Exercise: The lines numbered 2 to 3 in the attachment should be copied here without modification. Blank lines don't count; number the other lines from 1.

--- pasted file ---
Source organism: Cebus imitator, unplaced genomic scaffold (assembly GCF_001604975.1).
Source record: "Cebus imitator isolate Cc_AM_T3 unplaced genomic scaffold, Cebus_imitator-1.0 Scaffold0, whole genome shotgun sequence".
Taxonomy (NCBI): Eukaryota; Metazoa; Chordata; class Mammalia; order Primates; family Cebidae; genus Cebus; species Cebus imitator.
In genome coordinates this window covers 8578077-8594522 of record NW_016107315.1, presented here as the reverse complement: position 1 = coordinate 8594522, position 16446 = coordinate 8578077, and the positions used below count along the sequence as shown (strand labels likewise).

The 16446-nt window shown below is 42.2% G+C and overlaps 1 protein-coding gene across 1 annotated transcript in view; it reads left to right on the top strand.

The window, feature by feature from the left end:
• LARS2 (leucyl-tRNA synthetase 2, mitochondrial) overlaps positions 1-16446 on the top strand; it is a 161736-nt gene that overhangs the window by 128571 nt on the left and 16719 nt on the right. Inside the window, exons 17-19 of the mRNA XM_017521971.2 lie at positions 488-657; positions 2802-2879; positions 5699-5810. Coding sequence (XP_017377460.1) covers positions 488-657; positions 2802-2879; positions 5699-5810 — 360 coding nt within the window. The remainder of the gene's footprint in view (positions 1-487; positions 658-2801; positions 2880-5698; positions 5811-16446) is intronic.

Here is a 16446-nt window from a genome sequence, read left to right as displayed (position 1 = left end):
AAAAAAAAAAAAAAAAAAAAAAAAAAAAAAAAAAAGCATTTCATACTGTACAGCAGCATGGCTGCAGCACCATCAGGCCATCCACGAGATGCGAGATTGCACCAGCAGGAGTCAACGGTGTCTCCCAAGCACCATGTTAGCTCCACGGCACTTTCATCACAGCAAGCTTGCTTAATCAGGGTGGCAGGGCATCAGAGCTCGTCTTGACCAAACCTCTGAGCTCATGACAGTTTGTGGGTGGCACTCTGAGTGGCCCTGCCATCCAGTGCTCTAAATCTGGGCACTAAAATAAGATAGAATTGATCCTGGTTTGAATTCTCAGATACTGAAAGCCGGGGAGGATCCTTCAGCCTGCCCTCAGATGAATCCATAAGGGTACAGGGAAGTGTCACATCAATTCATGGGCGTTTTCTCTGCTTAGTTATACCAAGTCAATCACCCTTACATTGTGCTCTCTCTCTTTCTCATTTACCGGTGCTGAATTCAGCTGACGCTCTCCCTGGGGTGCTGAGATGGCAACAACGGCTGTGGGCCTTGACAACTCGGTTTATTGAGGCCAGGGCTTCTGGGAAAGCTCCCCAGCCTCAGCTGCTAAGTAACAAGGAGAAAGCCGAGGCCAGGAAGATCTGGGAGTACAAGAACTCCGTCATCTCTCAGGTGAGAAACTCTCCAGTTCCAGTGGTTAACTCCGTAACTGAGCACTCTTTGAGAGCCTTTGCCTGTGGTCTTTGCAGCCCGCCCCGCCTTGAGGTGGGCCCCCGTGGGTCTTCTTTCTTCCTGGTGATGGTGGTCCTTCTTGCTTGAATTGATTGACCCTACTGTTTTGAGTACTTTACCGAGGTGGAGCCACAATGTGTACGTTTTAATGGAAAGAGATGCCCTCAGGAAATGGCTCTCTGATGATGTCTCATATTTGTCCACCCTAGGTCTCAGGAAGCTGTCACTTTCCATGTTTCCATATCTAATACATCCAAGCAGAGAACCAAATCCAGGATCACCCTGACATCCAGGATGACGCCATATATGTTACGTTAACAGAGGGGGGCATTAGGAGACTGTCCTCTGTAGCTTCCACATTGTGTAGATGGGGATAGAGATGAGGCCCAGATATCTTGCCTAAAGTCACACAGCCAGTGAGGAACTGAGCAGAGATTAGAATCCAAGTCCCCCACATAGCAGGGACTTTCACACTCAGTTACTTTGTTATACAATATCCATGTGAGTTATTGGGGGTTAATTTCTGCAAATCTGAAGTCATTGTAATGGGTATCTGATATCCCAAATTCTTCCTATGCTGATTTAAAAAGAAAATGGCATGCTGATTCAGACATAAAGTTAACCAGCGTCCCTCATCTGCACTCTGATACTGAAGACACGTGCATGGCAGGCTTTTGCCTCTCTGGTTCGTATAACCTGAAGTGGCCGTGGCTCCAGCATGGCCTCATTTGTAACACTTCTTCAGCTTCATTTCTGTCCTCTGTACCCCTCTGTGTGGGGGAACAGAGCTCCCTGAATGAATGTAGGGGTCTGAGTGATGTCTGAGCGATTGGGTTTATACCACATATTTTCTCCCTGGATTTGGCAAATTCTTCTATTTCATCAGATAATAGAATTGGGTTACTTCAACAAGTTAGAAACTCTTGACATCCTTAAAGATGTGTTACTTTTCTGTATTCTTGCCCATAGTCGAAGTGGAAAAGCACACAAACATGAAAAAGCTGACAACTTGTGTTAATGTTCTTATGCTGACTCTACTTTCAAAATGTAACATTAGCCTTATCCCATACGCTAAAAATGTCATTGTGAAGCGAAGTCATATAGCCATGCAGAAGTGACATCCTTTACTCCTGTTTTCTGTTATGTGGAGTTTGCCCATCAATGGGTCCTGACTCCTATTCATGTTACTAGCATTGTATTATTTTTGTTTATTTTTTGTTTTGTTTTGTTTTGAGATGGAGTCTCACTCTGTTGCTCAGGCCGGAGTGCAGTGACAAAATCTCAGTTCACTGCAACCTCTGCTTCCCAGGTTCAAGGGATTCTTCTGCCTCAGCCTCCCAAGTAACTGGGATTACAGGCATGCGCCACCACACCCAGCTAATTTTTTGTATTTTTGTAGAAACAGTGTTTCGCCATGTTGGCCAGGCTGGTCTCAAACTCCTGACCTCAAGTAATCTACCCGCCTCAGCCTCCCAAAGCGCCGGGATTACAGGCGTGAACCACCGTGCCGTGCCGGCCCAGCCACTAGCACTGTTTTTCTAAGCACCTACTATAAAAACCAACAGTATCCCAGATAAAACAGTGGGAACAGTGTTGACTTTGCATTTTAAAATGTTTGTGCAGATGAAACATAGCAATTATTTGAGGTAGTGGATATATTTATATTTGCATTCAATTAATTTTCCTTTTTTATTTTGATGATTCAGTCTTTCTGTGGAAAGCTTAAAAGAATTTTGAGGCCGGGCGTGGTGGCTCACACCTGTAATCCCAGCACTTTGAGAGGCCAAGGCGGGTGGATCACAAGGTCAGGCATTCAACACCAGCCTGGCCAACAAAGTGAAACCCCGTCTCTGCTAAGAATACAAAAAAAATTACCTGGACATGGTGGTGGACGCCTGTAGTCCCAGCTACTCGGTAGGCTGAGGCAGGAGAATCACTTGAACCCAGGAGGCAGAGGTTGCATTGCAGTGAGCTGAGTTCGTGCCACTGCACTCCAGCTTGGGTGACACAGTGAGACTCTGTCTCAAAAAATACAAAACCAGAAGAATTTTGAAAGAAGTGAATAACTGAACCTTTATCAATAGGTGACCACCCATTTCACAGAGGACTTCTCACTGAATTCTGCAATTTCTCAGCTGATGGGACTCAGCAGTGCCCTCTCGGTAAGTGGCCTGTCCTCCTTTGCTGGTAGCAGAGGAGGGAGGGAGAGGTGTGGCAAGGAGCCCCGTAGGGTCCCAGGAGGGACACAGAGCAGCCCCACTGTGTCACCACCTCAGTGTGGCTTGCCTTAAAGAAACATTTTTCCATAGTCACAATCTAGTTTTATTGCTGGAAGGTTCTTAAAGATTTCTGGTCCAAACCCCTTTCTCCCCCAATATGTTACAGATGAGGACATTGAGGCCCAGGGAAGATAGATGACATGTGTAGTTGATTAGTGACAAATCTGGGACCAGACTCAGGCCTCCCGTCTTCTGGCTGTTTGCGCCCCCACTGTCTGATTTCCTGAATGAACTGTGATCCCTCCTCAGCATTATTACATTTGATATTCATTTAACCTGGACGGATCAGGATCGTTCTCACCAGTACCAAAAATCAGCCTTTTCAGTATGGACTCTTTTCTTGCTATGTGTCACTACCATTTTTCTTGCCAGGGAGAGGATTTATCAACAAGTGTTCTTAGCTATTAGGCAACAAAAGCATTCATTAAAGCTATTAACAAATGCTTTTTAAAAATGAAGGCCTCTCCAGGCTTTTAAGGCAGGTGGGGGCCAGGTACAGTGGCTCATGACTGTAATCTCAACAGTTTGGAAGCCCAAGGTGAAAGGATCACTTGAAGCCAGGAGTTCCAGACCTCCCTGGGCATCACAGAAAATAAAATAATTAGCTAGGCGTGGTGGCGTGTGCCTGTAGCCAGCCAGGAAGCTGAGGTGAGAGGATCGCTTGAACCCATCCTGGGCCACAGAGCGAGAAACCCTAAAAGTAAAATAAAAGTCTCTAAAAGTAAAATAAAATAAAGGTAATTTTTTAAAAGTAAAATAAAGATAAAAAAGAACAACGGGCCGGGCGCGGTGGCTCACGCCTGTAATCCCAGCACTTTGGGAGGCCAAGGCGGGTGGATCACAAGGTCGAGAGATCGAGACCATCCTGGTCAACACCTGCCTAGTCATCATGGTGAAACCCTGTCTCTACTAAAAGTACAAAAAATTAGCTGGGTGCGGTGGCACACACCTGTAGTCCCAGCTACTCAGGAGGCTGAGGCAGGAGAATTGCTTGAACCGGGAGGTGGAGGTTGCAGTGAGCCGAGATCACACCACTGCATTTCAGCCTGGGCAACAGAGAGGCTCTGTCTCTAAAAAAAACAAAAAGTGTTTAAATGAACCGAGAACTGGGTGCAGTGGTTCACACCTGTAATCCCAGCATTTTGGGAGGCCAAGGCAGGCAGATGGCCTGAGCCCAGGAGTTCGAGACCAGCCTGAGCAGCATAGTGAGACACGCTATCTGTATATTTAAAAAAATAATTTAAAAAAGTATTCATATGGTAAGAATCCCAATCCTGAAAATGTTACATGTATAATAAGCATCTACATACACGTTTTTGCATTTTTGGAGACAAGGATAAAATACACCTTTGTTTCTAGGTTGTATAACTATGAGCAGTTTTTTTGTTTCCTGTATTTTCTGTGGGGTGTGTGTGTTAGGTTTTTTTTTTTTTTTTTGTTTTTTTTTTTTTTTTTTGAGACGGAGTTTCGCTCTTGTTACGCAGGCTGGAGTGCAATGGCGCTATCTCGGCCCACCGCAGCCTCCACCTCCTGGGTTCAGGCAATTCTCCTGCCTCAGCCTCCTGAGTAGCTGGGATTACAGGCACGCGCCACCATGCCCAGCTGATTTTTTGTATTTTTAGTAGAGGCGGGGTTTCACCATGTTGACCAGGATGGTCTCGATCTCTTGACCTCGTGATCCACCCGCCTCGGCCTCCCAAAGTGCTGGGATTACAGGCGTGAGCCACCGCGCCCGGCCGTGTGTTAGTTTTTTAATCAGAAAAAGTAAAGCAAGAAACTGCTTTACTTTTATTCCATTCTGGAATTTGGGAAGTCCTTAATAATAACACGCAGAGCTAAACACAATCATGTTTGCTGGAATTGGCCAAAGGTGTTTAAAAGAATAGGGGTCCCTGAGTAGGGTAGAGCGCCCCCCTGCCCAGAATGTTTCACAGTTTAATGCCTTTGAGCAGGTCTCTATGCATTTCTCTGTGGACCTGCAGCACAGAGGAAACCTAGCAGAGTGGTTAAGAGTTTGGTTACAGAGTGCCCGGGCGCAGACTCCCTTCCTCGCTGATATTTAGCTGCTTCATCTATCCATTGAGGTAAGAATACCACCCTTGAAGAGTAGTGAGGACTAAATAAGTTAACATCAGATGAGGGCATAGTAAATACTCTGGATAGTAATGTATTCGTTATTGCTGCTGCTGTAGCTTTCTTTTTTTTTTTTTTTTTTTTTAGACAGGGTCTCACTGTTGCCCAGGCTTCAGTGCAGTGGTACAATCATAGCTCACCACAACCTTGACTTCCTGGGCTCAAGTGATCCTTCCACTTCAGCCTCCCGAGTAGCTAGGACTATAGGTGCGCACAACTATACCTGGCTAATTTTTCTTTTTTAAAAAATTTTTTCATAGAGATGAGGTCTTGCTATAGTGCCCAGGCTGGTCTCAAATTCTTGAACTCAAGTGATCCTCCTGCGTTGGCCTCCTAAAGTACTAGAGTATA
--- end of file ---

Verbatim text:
Source record: "Cebus imitator isolate Cc_AM_T3 unplaced genomic scaffold, Cebus_imitator-1.0 Scaffold0, whole genome shotgun sequence".
Taxonomy (NCBI): Eukaryota; Metazoa; Chordata; class Mammalia; order Primates; family Cebidae; genus Cebus; species Cebus imitator.